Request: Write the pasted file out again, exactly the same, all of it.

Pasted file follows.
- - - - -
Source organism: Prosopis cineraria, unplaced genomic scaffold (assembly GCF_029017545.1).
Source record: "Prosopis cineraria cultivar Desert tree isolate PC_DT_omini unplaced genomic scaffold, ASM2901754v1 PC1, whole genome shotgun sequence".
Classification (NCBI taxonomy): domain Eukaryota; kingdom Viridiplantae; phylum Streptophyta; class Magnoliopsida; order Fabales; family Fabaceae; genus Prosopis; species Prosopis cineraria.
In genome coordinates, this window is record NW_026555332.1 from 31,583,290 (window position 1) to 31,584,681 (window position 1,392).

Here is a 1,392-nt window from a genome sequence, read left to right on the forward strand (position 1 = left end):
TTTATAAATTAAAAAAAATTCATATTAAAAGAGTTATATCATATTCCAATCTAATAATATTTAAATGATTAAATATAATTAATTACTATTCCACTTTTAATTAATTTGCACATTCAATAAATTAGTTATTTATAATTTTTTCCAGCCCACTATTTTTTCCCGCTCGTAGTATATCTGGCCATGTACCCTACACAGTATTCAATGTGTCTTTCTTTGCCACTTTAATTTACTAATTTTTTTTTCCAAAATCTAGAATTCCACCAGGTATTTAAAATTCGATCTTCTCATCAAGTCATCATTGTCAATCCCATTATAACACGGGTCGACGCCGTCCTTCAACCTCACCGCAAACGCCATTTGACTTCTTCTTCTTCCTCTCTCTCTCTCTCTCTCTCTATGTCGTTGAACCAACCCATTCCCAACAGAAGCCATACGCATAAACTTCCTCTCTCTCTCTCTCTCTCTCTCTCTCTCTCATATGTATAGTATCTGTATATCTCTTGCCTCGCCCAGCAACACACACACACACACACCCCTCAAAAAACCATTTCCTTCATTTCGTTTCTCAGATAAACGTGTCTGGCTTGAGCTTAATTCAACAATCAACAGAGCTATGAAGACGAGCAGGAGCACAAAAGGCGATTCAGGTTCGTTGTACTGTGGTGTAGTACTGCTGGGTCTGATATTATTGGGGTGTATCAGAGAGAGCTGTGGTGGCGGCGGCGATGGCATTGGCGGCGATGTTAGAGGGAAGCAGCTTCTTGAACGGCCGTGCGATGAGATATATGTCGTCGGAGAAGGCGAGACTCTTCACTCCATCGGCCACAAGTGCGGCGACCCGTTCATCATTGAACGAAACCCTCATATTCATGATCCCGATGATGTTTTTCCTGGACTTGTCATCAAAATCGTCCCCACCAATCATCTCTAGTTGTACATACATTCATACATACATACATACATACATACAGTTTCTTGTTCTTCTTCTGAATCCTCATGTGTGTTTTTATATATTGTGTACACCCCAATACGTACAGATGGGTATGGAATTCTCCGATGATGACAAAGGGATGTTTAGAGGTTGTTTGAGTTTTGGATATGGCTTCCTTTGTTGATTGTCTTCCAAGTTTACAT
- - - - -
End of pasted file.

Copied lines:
Source organism: Prosopis cineraria, unplaced genomic scaffold (assembly GCF_029017545.1).
Source record: "Prosopis cineraria cultivar Desert tree isolate PC_DT_omini unplaced genomic scaffold, ASM2901754v1 PC1, whole genome shotgun sequence".
Classification (NCBI taxonomy): domain Eukaryota; kingdom Viridiplantae; phylum Streptophyta; class Magnoliopsida; order Fabales; family Fabaceae; genus Prosopis; species Prosopis cineraria.
In genome coordinates, this window is record NW_026555332.1 from 31,583,290 (window position 1) to 31,584,681 (window position 1,392).

Here is a 1,392-nt window from a genome sequence, read left to right on the forward strand (position 1 = left end):
TTTATAAATTAAAAAAAATTCATATTAAAAGAGTTATATCATATTCCAATCTAATAATATTTAAATGATTAAATATAATTAATTACTATTCCACTTTTAATTAATTTGCACATTCAATAAATTAGTTATTTATAATTTTTTCCAGCCCACTATTTTTTCCCGCTCGTAGTATATCTGGCCATGTACCCTACACAGTATTCAATGTGTCTTTCTTTGCCACTTTAATTTACTAATTTTTTTTTCCAAAATCTAGAATTCCACCAGGTATTTAAAATTCGATCTTCTCATCAAGTCATCATTGTCAATCCCATTATAACACGGGTCGACGCCGTCCTTCAACCTCACCGCAAACGCCATTTGACTTCTTCTTCTTCCTCTCTCTCTCTCTCTCTCTCTATGTCGTTGAACCAACCCATTCCCAACAGAAGCCATACGCATAAACTTCCTCTCTCTCTCTCTCTCTCTCTCTCTCTCTCATATGTATAGTATCTGTATATCTCTTGCCTCGCCCAGCAACACACACACACACACACCCCTCAAAAAACCATTTCCTTCATTTCGTTTCTCAGATAAACGTGTCTGGCTTGAGCTTAATTCAACAATCAACAGAGCTATGAAGACGAGCAGGAGCACAAAAGGCGATTCAGGTTCGTTGTACTGTGGTGTAGTACTGCTGGGTCTGATATTATTGGGGTGTATCAGAGAGAGCTGTGGTGGCGGCGGCGATGGCATTGGCGGCGATGTTAGAGGGAAGCAGCTTCTTGAACGGCCGTGCGATGAGATATATGTCGTCGGAGAAGGCGAGACTCTTCACTCCATCGGCCACAAGTGCGGCGACCCGTTCATCATTGAACGAAACCCTCATATTCATGATCCCGATGATGTTTTTCCTGGACTTGTCATCAAAATCGTCCCCACCAATCATCTCTAGTTGTACATACATTCATACATACATACATACATACATACAGTTTCTTGTTCTTCTTCTGAATCCTCATGTGTGTTTTTATATATTGTGTACACCCCAATACGTACAGATGGGTATGGAATTCTCCGATGATGACAAAGGGATGTTTAGAGGTTGTTTGAGTTTTGGATATGGCTTCCTTTGTTGATTGTCTTCCAAGTTTACAT